One of the most selfless, and patriotic Americans to ever serve in the United States Military in recent years was Pat Tillman. Tillman enlisted into the U.S. Army in 2002 following the terrorist attacks on American soil. He left behind a lucrative contract for playing football for the Arizona Cardinals. Many Americans view Tillman as a man of strong moral and ethical convictions, who put aside a life of personal wealth to serve his country in its time of need.
Born on November 6, 1976 in Fremont, California, Tillman excelled in sports. He led his high school football team, Leland High School, to a championship in his senior year. He earned a full, football scholarship to play at Arizona State University in 1994. He was named Pac 10 Player of the Year in his junior year, and was selected by the Arizona Cardinals in the 1998 NFL draft. Selfless during his entire life, Tillman turned down a five-year, $9 million contract with the St. Louis Rams because of his loyalty to the Cardinals, and to his fans.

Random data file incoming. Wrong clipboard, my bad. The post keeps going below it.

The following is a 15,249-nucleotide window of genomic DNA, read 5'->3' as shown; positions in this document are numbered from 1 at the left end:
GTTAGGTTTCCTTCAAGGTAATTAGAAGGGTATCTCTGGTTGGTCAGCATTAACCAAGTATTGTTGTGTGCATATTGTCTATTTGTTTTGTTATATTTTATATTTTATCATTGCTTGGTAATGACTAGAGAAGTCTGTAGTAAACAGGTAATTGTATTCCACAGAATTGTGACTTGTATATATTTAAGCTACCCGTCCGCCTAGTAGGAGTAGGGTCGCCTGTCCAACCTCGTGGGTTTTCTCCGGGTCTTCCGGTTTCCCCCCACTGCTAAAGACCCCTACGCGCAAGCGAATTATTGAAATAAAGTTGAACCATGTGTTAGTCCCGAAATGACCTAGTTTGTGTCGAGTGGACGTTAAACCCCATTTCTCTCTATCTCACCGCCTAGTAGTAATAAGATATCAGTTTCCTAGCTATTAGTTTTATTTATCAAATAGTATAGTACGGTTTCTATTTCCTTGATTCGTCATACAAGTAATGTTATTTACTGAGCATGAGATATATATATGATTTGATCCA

Following the September 11 attacks, Tillman turned down a $3.6 million contract with the Cardinals to enlist into the Army to help combat terrorism. Along with his brother Kevin, who turned down a career in professional baseball, the two men completed basic training, and were sent overseas. Tillman served several successful tours of duty in both Iraq, and Afghanistan before he was killed on April 22, 2004. The details surrounding his death became a controversy in the months after he was reported killed in action. Originally, the army listed his death as combat related. It wasn't until approximately one month after his death that the army changed the cause of death to friendly fire. Tillman's family claimed the army used Tillman to advance its image during a dark time in U.S. history. His death by friendly fire, which means he was killed by U.S. military personnel, not the enemy, caused a backlash against the army.